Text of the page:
Monday, 16 May 2016

A Spirit of Youth

"April hath put a spirit of youth in every thing," as Shakespeare once said. After rainy March, we certainly got an early spring, and with the weather increasingly warm and dry, many of my plants woke early.
In early April the backyard looked like this:

And by May, with many of the bare spots filled in, it was like this:

Several clematis were among the first to produce flowers.

 'Miss Bateman' bloomed earlier than usual.

These are the young flowers with their green stripes; as they mature, the petals become pure white and the centre becomes a darker purple. It's lovely in both phases.

Clematis 'Willy' on the back fence timed its bloom to coincide with the blue flowers of its rosemary host this year.


 A new acquisition to adorn the western fence is the very showy 'Haku Ookan'.
 I prefer flowers with more subtlety than this, so I'm not sure whether I'll keep it. It is sharing wall space with later-blooming clematis varieties, and much will depend on how they all perform together.

My favourite tulips demonstrated yet again why they are my favourites. 'Spring Green' is actually whiter than it looks in this photo: 

In the front garden 'Ballerina' has such a tall, graceful presence that it wins me over every year.  I have some mixed feelings about orange flowers in general, but not about this elegant beauty. I like it best alone in a green setting without competing colours muscling in on its solo performance.
Here, it comes up just as the creeping willow, Salix nakamura var. yezoalpina, leafs out behind it with furry, pale-yellow candles that echo the tulip's upright stance.

On the opposite side of the front path, a few petals of 'Queen of the Night' catch the rays of a late sun as the stems rise through the spreading foliage of Cornus alternifolia 'Argentea', a gift from my friend and gardener extraordinaire, Brenda Peterson.

In the the shadiest bed close to the house, Dicentra 'Valentine Heart' dangles over the old-gold foliage of Heuchera 'Marmalade'.

Meanwhile, as always, more action was going on around the back of the house. Rosa pimpinellifolia, which usually blooms in mid- May, opened three weeks earlier in late April.

Its scent fills the air; so does the buzz of bees drawn to flowers so rich in pollen that it often drips down the petals, as if the flowers are moved to tears by their own beauty.

Not far away, several perennials were either in bud or blooming already. Among them are pale yellow Paeonia mlokosevitchii  and the buds of an unnamed pink peony,  Geum 'Leonard's Variety', and Euphorbia 'Glacier Blue'.

Another peony, the lovely P. obovata 'Alba' sets its pure white flowers off against soft, dark leaves.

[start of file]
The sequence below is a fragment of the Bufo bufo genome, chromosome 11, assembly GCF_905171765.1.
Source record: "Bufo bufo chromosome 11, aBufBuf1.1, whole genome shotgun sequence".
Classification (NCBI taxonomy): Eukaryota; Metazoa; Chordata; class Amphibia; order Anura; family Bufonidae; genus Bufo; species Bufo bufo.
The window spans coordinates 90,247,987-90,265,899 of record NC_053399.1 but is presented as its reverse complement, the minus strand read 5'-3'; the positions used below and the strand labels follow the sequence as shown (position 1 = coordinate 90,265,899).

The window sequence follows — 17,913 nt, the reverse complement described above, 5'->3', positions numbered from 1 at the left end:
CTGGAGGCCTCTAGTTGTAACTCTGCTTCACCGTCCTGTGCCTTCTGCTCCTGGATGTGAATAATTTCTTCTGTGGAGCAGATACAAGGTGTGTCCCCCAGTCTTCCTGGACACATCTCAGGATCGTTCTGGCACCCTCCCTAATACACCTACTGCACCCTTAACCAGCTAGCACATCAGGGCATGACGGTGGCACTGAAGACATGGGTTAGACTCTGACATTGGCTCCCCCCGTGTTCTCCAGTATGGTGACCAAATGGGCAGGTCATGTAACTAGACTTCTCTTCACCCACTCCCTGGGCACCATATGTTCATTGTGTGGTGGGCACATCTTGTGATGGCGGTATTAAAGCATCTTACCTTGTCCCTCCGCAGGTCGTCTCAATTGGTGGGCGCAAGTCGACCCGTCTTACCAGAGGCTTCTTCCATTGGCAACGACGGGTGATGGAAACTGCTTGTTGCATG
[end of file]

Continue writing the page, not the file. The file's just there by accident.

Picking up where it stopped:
Meanwhile in a shadier bed, hosta and fern foliage was waking from dormancy.

 Similar greens and purples have combined where Angelica sylvestris 'Vicar's Mead' has surrounded a young Hydrangea serrata 'Beni'.

A little colour is already sprinkled through this bed, thanks to Astrantia 'Ruby Wedding' 

and woodland treasures like Trillium grandiflorum , which opens white and darkens slowly to hot pink.

Epimedium 'Free Spirit Spring Hearts' goes the other way, pink buds giving way to white flowers. Chocolate-fringed leaves add another dimension of interest to this lovely little plant.


Tuesday, 10 May 2016

The Perils and Pleasures of March

March was such a rainy month. I stood at the window, watching the rain pummel my struggling young flowers, when I would much rather have been out in the garden enjoying their blooms and their fragrance. I suppose the consolation - if you can call it that - is finding out the down side of some new purchases. Narcissus 'Rip Van Winkle' is a case in point. What a neat little double daffodil, I thought.
But add some raindrops to those small yellow sunbursts and they become too heavy for their slender stems. Mine spent most of their time like this.

 I'll transfer them to a pot that I can keep under cover next year, but I won't buy more.
I will, however, probably invest in another batch of a small early tulip called 'Peppermint Stick'. It stood up bravely to the rain, although I had to rinse off splashes of dirt to take this pristine picture.

So many of Spring's little treasures reward a close inspection, revealing infinitesimal detail and elusive fragrance only when you get down on their level.
 Double primula 'Sue Jervis' is one of these, just starting to bloom in front of blue Anemone nemorosa 'Allenii'. Its flowers are a strange rosy pink, and if you can bend all the way down to sniff, they have a suitably spring-like scent.

All of the little wood anemones, like 'Allenii' are welcome in my garden. Another now blooming is Anemone bracteata. Its white daisy flowers are only part of its attraction; the bracts with their cobalt-blue bases are hardly visible unless you inspect them from a worm's eye level.

I also have Anemone vindobonensis, which is a yellow form, rather like a buttercup but much more refined.

All these little gems arrive early and disappear by the end of spring, which makes them ideal for planting under perennials or shrubs that don't leaf out until late in April. Hostas make great companions for them, as they like the same dappled shade and break ground just as the anemones are done. My all-time favourite hosta, 'Krossa Regal', is one that starts late but soon takes over with dramatic new shoots that rapidly engulf everything around its feet.